Confucius, new guru of Chinese management in the 21st century?

During the “Values of Asia” study day on February 29, 2024, I had the chance to listen to Professor Lan JIANG FU, lecturer in Chinese studies at UPEC (Université Paris-Est Créteil) and doctor in History and Social Sciences of Asia. Professor Lan spoke on the theme: “The Confucian revival of management in the entrepreneurial environment in contemporary China”.

The rushang phenomenon

From the 2000s onwards,” explains Lan Jiang Fu, “China has seen a Confucian revival among the population. This revival of Confucianism is particularly popular with entrepreneurs, accompanied by a resurgence of the old term “rushang” (儒商 ), translated in English as “Confucian entrepreneur”. Historically, this term had appeared during the Ming dynasty, between the 14th and 17th centuries, and referred to a new group of merchants close to literate circles.

This revival of an ancestral term is gaining momentum, forming a social phenomenon that Professor Jiang Fu has dubbed “the rushang phenomenon”.

The rushang phenomenon takes many different forms, in a multitude of contexts. It also comes with the application in management of certain notions and references to Confucianism, and more broadly to traditional culture as a whole.

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Lan Jiang Fu

Two Confucian reads a day keep office malaise at bay

As part of her research, Professor JIANG FU conducted a field study between 2016 and early 2020 at three Chinese companies. She found that the study of classical works had become a central practice in the daily life of these companies. For example, at one company in Dongguan, Guangdong province, all members of staff, managers and workers alike, are required to read extracts from the classics twice a day, morning and evening. Both attendance and punctuality are used as criteria for assessing employee behavior. Beyond professional skills, the ability to assimilate the values promoted by the company through these readings makes it easier to gain access to positions of responsibility. Furthermore, a willingness to commit to learning the classics is a fundamental selection criterion for new recruits.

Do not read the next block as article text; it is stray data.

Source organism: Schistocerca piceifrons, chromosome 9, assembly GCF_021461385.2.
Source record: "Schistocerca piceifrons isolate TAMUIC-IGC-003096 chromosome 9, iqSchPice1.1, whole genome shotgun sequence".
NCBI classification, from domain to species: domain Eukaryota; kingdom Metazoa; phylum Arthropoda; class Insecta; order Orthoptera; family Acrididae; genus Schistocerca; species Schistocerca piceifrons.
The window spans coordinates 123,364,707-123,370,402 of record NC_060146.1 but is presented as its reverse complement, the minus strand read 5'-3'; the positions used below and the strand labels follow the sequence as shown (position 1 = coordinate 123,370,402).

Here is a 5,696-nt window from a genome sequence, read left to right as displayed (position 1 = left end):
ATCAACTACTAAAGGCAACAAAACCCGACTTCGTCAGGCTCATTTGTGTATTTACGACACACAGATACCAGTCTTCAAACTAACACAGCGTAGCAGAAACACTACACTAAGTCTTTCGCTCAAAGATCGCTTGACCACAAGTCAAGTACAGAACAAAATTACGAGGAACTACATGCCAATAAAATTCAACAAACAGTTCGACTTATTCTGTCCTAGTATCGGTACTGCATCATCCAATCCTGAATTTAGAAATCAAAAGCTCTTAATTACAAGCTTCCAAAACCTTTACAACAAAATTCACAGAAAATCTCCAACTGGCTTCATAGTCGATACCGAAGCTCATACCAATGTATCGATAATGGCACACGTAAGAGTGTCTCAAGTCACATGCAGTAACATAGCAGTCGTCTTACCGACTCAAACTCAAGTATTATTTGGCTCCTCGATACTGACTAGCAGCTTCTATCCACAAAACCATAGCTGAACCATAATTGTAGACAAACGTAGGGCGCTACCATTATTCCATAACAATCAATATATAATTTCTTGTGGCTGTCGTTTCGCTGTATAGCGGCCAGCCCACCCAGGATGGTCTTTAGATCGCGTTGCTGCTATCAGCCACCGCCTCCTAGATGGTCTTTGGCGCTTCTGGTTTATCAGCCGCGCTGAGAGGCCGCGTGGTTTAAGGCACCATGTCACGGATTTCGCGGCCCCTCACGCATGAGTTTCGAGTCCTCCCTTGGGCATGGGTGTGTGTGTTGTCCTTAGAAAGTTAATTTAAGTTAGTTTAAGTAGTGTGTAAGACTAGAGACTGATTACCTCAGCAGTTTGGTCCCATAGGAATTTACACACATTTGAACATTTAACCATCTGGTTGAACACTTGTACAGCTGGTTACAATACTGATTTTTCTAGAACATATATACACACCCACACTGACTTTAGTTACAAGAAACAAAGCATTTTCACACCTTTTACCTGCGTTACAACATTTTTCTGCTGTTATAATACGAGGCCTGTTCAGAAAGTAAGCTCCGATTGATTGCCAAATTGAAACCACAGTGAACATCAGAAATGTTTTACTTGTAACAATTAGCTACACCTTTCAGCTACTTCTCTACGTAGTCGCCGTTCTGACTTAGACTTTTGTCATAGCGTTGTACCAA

Apart from learning the classics, these “jiaohua” (教化, education) practices also rely on numerous symbolic and ritual practices designed to inculcate certain traditional values such as filial piety and humility.

Tangible impacts on management

Professor JIANG FU has identified four main impacts of the rushang phenomenon on the management of Confucian companies:

  • Redistribution of profits: these companies have implemented a “51-25-24” model, in which 51% of profits are donated to public-interest causes, 25% distributed to employees in the form of bonuses, and 24% to shareholders. This approach, inspired by Confucian thought, aims to limit the profit motive beyond a certain threshold. Indeed, in Confucian thought, wealth is seen as a gift from Heaven, which must be returned to society to maintain the cosmological harmony between Heaven, Man and Earth, and thus ensure the sustainability of the company.
  • Employee health protection: use of traditional Chinese medicines to care for the health of employees.
  • Environmental protection.
  • Philanthropy: developing charitable initiatives within the company.
Le modèle 51-25-24
The 51-25-24 model

A remedy for the moral crisis, in the best interests of the company

In the face of the moral crisis in contemporary China, marked by the collapse of revolutionary Maoist ideologies and the rise of materialism, recourse to the Confucian tradition, observed among both the general population and entrepreneurs, reflects a search for new spiritual resources.

And yet, this approach also has a sound economic rationale. The Confucian training provided in companies is also a means of ensuring a motivated, dedicated and disciplined workforce. On the other hand, the ethical discourse conveyed by reference to Confucianism serves entrepreneurs to build an image of virtue and justify their capitalist practices. Again, we find here a mobilization of tradition to culturally legitimize capitalism, which is far from being unique to China.

Finally, Confucian entrepreneurs’ quest for a specifically Chinese model of management and corporate culture reflects a desire to find a distinctive path to development. This approach echoes the Chinese government’s policy of building “socialism with Chinese characteristics in the new era”. Efforts to promote Confucianism and traditions are in line with this state project, and enable entrepreneurs to legitimize their activities.

More information on Professor Lan Jiang Fu’s work

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